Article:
JavaBeans is a specification for creating server-side
scalable, transactional, multi-user secure enterprise-level
applications. It provides a consistent component
architecture framework for creating distributed n-tier
middleware. It would be fair to call a bean written
to EJB spec a Server Bean.
A typical EJB
Architecture consists of
an EJB server,
containers that runs on these servers,
EJBs that run
in these containers,
other auxiliary systems like
and Directory Interface (JNDI ) and
Transaction Service (JTS).
In a typical
development and deployment scenario, there will
be an EJB server provider who creates and sells an
EJB server along with EJB containers that will run on
these servers. Then there will be the EJB providers-people
responsible for developing the EJBs and the
Application assemblers-people that use pre-built EJBs
to build their applications.
EJB Servers :
These are analogous to the CORBA ORB. This provides
the system services like a raw execution environment,
multiprocessing, load-balancing, device access, provides
naming and transaction services and makes containers
EJB Containers :
These act as the interface between an Enterprise Java
Bean and the outside world. An EJB client never
accesses a bean directly. Any bean access is done
through container-generated methods which in turn
invoke the bean's methods. The two types
of containers are session containers that may contain
transient, non-persistent EJBs whose states are not
saved at all and entity containers that contain
persistent EJBs whose states are saved between
EJB Clients :
These make use of the EJB Beans for their operations.
They find the EJB container that contains the bean
through the Java Naming and Directory (JNDI)
interface. They then make use of the EJB Container to
invoke EJB Bean methods.
There are two types of EJBs. They are
Each Session Bean is usually associated with one EJB
Client. Each Session Bean is created and destroyed by
the particular EJB Client that it is associated with.
A Session Bean can either have states or they can be
stateless. However, Session Beans do not survive a
Entity Beans always have states. Each Entity Bean may
however be shared by multiple EJB Clients. Their
states can be persisted and stored across multiple
invocations. Hence they can survive System Shutdowns.
servers have a right to manage their working set. Passivation is the process by which the
state of a Bean is saved to persistent storage and
then is swapped out. Activation is the process by which the
state of a Bean is restored by swapping it in from
persistent storage. Passivation and Activation apply
to both Session and Entity Beans.
are two types of Session Beans. They are
Session Beans and
Stateless Session Beans:
These types of EJBs have no internal state. Since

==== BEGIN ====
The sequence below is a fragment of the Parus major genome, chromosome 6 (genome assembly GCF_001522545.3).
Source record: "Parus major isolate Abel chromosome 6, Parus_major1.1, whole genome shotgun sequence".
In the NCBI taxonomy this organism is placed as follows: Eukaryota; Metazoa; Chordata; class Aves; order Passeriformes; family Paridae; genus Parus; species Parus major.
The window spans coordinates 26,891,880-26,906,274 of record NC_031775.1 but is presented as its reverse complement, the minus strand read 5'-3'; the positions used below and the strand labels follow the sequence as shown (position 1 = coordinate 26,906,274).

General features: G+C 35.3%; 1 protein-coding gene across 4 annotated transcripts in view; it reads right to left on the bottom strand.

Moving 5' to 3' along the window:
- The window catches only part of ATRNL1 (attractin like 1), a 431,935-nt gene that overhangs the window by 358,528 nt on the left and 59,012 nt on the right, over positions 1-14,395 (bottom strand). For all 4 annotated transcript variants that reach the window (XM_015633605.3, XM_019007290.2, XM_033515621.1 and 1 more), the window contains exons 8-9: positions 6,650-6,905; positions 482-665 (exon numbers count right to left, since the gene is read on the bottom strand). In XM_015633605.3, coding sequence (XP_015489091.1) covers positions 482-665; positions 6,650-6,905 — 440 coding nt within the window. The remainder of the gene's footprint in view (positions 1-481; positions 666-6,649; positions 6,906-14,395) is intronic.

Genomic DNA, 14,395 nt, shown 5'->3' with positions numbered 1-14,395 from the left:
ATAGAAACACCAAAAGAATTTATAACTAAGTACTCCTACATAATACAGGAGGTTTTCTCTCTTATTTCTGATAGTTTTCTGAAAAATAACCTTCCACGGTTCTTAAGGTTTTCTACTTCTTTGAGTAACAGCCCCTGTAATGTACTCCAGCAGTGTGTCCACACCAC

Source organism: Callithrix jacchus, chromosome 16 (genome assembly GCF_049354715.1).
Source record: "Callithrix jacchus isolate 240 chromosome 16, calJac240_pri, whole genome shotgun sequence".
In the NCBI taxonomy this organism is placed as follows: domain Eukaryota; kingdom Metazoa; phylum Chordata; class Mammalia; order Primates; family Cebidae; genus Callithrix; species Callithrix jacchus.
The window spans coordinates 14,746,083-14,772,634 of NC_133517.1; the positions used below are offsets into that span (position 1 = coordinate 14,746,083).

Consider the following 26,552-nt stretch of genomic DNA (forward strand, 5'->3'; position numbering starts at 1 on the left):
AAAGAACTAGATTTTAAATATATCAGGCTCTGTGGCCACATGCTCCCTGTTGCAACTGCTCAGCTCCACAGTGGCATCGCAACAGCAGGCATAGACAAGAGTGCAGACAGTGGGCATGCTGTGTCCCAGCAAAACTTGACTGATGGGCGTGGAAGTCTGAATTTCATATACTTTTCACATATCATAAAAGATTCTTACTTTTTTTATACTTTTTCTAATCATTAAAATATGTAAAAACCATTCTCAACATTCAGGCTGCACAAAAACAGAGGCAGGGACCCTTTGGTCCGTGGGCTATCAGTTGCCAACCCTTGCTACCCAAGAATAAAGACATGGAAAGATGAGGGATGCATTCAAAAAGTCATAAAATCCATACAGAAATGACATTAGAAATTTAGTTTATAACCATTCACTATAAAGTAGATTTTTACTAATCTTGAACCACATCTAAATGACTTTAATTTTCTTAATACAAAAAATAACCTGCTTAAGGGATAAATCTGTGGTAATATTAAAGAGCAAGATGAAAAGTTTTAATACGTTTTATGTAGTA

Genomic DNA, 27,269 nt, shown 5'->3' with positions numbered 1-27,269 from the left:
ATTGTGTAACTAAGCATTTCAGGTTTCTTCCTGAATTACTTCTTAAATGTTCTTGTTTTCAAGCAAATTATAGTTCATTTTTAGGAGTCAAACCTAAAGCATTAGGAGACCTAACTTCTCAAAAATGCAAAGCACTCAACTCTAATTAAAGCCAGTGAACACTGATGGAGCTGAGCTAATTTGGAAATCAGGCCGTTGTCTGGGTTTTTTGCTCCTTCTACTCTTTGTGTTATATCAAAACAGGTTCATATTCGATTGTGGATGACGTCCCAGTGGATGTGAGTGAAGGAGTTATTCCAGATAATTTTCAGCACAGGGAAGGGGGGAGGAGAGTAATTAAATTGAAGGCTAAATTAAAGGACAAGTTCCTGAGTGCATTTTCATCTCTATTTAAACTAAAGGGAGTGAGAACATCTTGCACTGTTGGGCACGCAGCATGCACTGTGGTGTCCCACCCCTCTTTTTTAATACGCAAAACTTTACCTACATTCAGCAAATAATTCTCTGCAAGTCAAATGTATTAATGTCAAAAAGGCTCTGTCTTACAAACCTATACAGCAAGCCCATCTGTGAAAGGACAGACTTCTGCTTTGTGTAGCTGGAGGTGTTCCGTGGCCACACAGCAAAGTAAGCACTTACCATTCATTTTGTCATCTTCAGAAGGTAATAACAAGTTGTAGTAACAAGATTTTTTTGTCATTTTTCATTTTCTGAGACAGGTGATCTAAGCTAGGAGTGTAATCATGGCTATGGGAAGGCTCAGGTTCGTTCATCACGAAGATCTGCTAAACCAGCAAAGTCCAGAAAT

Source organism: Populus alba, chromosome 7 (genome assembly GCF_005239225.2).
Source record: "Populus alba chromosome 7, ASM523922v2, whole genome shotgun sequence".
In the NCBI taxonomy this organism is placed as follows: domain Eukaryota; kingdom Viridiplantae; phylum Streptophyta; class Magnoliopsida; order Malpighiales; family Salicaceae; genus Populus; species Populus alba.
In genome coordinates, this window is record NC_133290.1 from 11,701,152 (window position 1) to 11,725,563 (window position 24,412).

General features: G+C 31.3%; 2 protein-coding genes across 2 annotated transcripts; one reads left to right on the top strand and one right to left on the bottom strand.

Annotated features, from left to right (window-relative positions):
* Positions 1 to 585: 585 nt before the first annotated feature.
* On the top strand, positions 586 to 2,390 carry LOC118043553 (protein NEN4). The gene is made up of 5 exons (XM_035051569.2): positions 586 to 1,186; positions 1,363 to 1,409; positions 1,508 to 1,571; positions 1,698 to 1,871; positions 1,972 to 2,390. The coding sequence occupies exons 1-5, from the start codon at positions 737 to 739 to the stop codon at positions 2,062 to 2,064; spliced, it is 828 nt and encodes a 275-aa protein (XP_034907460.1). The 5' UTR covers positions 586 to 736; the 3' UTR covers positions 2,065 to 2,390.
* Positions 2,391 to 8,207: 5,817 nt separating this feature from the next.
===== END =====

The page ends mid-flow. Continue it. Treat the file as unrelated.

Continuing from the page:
they do not have any states, they need not be
passivated. Because of the fact that they are
stateless, they can be pooled in to service multiple
clients (remember MTS components?)
Stateful Session Beans:
These types of EJBs possess internal states. Hence
they need to handle Activation and Passivation.
However, there can be only one Stateful Session Bean
per EJB Client. Since they can be persisted, they are
also called Persistent Session Beans. These types of EJBs can be
saved and restored across client sessions. To save, a
call to the bean's getHandle() method returns a handle object. To
restore, call the handle object's getEJBObject() method.
in Entity Beans is of two types. They are:
Here, the EJB container is responsible for saving the
Bean's state. Since it is container-managed, the
implementation is independent of the data source. The
container-managed fields need to be specified in the
Deployment Descriptor and the persistence is
automatically handled by the container.
Here, the Entity Bean is directly responsible for
saving its own state. The container does not need to
generate any database calls. Hence the implementation
is less adaptable than the previous one as the
persistence needs to be hard-coded into the bean.
deployed as serialized instances (*.ser files). The
manifest file is used to list the EJBs. In addition
to this, a Deployment Descriptor has to be supplied along with
each .ser file. It contains a serialized instance of
an EntityDescriptor or a SessionDescriptor.
typical EJB manifest entry looks like this:
The Name line describes a serialized
Deployment Descriptor. The Enterprise-Bean line indicates whether or not
the entry be treated as an EJB.
Deployment Descriptors are serialized instances of a
class. They are used to pass information about an
EJBs preferences and deployment needs to its
container. The EJB developer is responsible for
creating a deployment descriptor along with his/her
Other Auxiliary systems that are available to EJB systems
are the Java Naming and Directory Interface (JNDI) which allows EJB Clients to
find EJB beans and the Java Transaction Service (JTS) that provides transaction
support in an EJB environment.